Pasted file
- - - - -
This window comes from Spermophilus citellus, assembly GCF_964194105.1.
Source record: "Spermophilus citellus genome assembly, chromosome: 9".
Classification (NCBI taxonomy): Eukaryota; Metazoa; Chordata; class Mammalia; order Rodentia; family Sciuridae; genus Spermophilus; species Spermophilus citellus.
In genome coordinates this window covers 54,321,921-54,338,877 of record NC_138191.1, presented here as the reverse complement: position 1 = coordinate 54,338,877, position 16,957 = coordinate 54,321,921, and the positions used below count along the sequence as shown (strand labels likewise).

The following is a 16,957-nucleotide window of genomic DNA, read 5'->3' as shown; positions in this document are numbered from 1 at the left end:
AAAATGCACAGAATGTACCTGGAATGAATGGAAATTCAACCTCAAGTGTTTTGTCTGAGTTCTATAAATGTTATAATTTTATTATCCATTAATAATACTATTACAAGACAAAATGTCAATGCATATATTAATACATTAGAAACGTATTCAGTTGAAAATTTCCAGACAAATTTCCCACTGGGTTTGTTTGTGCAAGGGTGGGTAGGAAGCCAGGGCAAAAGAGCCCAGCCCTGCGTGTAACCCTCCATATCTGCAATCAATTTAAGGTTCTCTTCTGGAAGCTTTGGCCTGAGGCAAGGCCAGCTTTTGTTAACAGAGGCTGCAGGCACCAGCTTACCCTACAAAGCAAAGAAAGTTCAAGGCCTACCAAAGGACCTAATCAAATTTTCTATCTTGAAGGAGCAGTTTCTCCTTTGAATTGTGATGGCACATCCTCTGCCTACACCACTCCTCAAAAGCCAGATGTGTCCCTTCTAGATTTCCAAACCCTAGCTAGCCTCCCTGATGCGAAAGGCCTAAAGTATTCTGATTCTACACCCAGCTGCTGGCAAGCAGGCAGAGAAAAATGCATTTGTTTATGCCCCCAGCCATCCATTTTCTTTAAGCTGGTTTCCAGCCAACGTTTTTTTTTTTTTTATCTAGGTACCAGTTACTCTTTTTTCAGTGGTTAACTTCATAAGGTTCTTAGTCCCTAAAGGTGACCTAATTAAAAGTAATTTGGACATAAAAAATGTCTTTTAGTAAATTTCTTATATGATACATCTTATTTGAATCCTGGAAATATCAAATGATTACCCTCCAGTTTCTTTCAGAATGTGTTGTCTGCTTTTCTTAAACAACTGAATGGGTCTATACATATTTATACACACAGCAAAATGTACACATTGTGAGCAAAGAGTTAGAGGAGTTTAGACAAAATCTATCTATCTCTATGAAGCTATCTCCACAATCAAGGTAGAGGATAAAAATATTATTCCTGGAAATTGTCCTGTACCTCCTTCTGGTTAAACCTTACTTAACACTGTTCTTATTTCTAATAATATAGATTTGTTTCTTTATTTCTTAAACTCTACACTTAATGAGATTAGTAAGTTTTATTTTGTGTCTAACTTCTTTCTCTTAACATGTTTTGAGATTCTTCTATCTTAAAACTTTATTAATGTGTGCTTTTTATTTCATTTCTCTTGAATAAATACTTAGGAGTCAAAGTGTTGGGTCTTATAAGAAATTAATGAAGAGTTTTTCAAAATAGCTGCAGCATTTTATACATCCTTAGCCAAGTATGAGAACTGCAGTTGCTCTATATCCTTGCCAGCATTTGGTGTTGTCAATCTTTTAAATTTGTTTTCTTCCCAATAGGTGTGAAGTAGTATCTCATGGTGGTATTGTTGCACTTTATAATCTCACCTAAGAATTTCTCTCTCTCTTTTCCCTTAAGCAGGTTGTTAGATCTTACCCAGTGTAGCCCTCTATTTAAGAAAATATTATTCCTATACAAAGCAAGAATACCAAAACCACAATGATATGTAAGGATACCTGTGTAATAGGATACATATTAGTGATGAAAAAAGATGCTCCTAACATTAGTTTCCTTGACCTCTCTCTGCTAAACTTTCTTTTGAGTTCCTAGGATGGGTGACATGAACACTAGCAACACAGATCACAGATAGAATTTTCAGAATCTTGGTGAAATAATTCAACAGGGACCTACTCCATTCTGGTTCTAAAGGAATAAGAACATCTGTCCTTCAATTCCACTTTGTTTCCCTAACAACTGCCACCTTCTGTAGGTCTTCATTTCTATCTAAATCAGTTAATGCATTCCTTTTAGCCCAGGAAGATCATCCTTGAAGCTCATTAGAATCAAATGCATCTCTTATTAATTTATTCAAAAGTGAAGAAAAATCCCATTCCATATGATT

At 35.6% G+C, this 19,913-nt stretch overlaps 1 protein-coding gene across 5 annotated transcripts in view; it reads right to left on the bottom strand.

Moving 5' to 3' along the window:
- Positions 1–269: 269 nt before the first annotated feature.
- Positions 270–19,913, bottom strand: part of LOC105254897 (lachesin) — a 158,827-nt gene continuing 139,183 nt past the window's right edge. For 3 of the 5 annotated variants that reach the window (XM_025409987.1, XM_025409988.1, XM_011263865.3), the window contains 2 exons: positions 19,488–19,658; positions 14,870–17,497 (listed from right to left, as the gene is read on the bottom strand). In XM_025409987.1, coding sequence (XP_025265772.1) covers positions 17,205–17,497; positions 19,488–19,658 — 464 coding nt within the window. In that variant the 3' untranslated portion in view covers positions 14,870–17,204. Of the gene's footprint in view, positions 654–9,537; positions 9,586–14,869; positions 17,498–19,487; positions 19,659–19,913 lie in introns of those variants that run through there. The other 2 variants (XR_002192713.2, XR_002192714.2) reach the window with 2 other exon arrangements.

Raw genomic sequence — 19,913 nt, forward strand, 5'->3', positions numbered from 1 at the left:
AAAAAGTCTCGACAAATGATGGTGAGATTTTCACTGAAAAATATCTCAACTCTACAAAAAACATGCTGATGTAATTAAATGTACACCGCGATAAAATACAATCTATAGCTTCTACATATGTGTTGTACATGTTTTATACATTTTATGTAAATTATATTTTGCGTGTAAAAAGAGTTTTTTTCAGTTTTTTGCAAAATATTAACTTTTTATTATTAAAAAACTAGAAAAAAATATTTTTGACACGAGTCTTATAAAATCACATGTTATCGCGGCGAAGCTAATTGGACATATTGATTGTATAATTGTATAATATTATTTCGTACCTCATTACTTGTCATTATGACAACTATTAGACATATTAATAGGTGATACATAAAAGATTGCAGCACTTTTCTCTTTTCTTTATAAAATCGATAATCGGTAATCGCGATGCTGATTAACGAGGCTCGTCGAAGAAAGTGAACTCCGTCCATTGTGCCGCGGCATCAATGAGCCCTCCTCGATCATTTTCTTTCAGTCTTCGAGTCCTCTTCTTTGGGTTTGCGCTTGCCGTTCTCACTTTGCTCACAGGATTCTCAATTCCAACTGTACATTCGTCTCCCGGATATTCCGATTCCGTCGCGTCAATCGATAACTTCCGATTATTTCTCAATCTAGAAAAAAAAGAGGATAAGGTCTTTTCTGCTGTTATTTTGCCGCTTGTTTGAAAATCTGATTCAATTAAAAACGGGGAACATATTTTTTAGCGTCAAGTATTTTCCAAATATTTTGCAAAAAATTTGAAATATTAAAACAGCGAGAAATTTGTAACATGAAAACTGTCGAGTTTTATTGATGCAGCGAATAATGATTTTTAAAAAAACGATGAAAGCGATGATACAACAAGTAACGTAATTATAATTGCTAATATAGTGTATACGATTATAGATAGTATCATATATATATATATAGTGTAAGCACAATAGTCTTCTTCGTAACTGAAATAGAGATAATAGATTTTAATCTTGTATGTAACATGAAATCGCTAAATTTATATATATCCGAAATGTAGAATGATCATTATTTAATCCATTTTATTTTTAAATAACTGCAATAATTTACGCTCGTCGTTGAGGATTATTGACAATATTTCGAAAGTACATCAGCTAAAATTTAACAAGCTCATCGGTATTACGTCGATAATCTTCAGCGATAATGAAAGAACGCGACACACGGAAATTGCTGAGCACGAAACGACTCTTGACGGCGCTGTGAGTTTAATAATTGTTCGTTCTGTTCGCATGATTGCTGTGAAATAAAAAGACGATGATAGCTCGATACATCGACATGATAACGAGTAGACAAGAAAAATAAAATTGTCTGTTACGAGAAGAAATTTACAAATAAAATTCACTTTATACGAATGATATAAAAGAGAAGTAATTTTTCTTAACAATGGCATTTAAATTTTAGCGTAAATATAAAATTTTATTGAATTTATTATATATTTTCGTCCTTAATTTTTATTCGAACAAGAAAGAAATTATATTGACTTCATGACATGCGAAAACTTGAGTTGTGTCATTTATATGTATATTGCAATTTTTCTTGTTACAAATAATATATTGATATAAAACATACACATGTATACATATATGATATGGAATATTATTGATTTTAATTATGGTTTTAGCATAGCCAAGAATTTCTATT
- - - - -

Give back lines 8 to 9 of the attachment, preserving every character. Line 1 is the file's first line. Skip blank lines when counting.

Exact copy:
Moving 5' to 3' along the window:
- Positions 1–269: 269 nt before the first annotated feature.